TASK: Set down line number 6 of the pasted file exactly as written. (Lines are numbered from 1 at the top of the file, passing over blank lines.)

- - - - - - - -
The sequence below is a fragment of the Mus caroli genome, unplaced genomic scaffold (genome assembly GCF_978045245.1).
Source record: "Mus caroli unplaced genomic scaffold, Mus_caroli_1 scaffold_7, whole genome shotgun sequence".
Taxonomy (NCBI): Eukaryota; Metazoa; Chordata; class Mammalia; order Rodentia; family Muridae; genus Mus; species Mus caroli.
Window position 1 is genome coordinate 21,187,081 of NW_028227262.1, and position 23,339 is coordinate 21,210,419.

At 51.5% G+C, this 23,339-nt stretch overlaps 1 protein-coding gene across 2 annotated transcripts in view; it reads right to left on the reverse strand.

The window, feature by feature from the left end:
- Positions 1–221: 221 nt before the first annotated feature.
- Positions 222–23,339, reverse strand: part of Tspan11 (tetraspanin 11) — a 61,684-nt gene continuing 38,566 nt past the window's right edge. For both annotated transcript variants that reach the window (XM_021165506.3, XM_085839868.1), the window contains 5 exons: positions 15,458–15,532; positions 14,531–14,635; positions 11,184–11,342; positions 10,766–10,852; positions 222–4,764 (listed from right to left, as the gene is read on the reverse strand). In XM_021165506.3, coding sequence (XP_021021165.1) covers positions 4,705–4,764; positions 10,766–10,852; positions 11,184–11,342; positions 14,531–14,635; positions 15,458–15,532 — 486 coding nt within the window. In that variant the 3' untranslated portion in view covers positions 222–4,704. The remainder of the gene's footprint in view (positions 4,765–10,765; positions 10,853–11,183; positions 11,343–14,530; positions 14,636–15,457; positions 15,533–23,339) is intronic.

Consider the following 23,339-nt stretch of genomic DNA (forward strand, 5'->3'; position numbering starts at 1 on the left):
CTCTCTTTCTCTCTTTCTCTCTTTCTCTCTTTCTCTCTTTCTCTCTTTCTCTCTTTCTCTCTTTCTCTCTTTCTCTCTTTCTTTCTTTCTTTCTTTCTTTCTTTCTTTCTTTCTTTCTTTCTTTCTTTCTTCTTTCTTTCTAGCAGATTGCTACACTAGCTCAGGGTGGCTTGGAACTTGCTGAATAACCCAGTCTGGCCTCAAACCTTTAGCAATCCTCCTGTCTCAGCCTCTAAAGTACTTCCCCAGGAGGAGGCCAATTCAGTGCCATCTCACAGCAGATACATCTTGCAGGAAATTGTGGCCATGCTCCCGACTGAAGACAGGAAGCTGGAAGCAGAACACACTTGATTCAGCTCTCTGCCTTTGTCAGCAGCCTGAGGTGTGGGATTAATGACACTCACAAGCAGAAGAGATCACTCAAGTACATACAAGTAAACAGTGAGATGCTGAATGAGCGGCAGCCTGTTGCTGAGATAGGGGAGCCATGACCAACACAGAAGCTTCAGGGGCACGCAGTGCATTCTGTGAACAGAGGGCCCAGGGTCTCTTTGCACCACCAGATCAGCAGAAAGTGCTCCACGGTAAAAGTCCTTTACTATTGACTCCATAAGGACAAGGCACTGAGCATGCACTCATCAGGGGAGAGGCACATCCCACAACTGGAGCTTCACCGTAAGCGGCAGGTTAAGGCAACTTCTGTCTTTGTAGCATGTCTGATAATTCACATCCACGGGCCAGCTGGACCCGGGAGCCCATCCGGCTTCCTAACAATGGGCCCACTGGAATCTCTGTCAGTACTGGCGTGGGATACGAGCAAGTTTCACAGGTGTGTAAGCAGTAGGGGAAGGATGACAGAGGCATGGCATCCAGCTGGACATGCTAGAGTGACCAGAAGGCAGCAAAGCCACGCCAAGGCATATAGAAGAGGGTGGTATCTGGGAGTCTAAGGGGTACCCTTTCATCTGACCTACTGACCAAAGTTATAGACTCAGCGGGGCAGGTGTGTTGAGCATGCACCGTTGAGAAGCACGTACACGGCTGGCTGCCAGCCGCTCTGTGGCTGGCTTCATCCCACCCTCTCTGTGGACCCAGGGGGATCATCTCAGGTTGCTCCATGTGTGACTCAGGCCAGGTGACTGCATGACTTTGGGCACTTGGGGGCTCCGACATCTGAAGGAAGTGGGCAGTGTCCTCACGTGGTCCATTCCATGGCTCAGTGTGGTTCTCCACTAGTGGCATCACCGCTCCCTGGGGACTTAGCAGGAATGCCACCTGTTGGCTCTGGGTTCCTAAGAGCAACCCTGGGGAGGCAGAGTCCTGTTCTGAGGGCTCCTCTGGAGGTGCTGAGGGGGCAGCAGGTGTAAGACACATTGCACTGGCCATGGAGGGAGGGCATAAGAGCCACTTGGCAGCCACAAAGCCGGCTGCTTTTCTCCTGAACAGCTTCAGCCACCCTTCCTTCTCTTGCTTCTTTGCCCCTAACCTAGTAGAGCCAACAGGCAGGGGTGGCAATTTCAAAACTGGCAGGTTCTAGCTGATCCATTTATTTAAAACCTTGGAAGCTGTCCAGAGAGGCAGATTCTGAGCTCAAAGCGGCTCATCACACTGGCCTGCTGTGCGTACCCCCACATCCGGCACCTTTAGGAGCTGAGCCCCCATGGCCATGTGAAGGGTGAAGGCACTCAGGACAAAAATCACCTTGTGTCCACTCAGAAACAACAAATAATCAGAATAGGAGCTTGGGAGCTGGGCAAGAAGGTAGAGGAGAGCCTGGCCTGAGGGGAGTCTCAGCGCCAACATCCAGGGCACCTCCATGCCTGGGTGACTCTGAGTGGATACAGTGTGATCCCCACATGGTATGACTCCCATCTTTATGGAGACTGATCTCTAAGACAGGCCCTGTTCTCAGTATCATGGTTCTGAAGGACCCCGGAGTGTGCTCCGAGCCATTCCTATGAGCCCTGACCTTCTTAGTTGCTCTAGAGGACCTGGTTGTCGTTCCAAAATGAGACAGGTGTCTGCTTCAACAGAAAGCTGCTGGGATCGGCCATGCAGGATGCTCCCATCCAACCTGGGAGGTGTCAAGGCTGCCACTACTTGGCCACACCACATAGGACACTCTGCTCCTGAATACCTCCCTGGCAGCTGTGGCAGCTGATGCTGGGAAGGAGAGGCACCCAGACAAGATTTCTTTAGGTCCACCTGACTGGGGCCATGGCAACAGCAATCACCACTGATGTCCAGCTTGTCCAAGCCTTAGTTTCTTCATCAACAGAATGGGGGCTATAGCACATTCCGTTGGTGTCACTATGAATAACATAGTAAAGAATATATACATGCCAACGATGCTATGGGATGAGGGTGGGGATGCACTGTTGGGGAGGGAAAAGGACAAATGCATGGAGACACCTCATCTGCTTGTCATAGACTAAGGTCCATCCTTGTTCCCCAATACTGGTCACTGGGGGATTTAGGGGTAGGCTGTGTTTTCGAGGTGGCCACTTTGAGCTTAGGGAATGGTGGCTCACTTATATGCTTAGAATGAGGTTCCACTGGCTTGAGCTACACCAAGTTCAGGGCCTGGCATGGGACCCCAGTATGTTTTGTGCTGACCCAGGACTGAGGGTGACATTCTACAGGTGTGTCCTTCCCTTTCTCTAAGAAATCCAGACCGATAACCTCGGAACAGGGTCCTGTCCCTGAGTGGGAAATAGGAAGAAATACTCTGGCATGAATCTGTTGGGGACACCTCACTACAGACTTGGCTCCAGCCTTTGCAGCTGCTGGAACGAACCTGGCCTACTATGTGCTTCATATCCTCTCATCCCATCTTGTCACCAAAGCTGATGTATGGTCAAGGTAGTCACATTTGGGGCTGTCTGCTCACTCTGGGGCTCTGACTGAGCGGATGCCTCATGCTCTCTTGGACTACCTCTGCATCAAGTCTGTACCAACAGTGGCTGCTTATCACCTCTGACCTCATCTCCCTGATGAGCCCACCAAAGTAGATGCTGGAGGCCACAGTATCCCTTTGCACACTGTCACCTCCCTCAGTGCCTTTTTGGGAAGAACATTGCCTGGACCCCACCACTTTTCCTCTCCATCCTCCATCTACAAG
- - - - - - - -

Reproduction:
The window, feature by feature from the left end: